A research team says that is has discovered a mechanism that influences the progression of an aggressive subtype of mesothelioma.
According to research team and Comprehensive Cancer Center (CCC) members, Michael Grusch and Karin Schelch (also lead author of the study), the tumor cells of the Sarcomatoid subtype of mesothelioma “are able to assume special characteristics that promote migration and therefore spread of the cancer. This is possible because the cells receive the requisite signals for this spread from certain messenger substances, namely the two growth factors FGF2 and EGF.”
“By blockading these signals, it might be possible to develop new approaches for treating this subtype of malignant pleural mesothelioma.”
Many mechanisms that cause cancer were originally processes that a healthy body needs to function normally. To promote tumor growth, tumor cells "exploit" many mechanisms, which were originally processes that a healthy body needs to function normally.
For example, the team wrote: “In some instances, such as embryonic development or wound healing, it is essential for cells that are anchored in one spot to be able to migrate. To allow this to happen, a complex modification process is initiated within the cell. This is known as epithelial-mesenchymal transition (EMT). As a result of EMT, the cells change their properties and their appearance. Cells that were once epithelial cells with high cell-cell adhesion and therefore immovable, transform into mesenchymal cells. These are cells with no fixed cell junctions that are therefore able to migrate and spread.”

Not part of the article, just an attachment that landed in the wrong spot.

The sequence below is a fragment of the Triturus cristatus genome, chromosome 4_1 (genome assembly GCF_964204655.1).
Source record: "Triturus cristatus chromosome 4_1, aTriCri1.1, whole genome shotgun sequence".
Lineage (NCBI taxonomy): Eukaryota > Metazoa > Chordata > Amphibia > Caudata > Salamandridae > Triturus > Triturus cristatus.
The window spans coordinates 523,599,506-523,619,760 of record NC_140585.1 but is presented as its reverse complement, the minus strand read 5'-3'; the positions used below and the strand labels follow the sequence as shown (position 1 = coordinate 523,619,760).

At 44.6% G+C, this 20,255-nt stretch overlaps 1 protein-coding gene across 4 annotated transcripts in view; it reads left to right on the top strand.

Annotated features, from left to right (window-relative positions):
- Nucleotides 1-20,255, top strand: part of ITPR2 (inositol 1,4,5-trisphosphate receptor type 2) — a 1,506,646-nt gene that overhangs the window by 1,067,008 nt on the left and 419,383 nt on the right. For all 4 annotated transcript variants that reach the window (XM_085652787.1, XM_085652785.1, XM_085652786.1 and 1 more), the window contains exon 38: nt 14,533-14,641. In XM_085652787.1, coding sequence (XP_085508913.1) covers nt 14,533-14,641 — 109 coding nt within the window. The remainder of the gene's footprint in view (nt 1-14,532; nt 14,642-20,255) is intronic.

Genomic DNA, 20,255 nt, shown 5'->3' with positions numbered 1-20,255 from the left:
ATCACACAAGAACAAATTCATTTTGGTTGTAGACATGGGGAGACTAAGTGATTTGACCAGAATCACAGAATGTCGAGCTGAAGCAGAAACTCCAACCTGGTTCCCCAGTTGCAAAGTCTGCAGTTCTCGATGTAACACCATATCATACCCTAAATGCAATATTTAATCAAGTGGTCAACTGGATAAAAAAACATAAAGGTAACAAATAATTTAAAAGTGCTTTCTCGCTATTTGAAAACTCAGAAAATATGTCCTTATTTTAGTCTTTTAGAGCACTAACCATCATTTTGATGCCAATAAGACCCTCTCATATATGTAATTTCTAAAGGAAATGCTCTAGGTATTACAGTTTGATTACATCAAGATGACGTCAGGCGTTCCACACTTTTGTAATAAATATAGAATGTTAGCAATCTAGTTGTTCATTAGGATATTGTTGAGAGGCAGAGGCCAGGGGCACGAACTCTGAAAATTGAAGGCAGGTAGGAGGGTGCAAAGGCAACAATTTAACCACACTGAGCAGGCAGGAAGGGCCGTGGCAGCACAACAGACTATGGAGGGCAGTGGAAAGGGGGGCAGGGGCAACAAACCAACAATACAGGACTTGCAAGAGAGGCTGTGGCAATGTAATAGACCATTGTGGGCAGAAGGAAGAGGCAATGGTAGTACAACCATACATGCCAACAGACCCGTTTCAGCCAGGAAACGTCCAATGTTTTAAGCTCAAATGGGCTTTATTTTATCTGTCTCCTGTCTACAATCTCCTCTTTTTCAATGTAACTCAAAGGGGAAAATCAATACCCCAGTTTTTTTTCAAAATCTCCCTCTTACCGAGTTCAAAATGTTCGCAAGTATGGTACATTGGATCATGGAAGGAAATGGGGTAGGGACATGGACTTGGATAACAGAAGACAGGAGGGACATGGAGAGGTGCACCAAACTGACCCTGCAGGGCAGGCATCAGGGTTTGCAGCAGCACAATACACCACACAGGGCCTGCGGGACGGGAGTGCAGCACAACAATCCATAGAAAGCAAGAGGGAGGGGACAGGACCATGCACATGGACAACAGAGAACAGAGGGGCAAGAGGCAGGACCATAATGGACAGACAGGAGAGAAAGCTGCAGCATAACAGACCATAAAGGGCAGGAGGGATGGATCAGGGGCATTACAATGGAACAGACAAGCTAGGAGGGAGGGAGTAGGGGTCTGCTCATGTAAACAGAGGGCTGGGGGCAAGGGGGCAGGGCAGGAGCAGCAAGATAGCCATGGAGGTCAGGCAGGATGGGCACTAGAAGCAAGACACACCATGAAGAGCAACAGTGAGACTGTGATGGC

"EMT plays a key role in the development of metastases and in local spread,” explained Grusch. This is especially true “in the aggressive forms of malignant pleural mesothelioma” where “we could see that the tumor cells are very similar in appearance to mesenchymal cells. In a petri dish, we have now investigated which biological signals cause the cancer cells to take on the characteristics of these mesenchymal cells."
In aggressive MPM, the team found that “EMT is triggered by defined signals. These are, in fact, a group of so-called fibroblast growth factors (FGF2) and epidermal growth factors (EGF). These signaling substances bind to receptors on the surface of the tumor cells and forward the signal to modify into the cell interior.”
“If FGF2 and EGF are in play,” explained Schelch, “the tumor subtype becomes more aggressive."
The research team showed, in a further step, that tumor cells “lost their aggressive characteristics again as soon as they encountered substances that blockade the effect of FGF2 and EGF.” According to Mir Ali Reza Hoda, CCC Department of Surgery and second lead author: "Our results help to provide a better understanding of the disease. Blockading these signals could therefore offer new approaches for treating certain aggressive forms of mesothelioma.”
If you have been diagnosed with mesothelioma, talk to your doctor about newer or experimental treatments for the disease. A new or experimental treatment could be effective in treating your specific type of mesothelioma. Talk to your doctor today.
Grusch, Michael, Karin Schelch, and Mir Ali Reza Hoda. “FGF2 and EGF induce epithelial-mesenchymal transition in malignant pleural mesothelioma cells via a MAPKinase/MMP1 signal.” National Center for Biotechnology Information (NCBI). U.S. National Library of Medicine (NLM), National Institutes of Health (NIH), 05 Apr. 2018. Web. 05 Feb. 2019.
“Malignant pleural mesothelioma: new mechanism of spread discovered.” Medical University of Vienna. Medical University of Vienna, 13 Dec. 2018. Web. 05 Feb. 2019.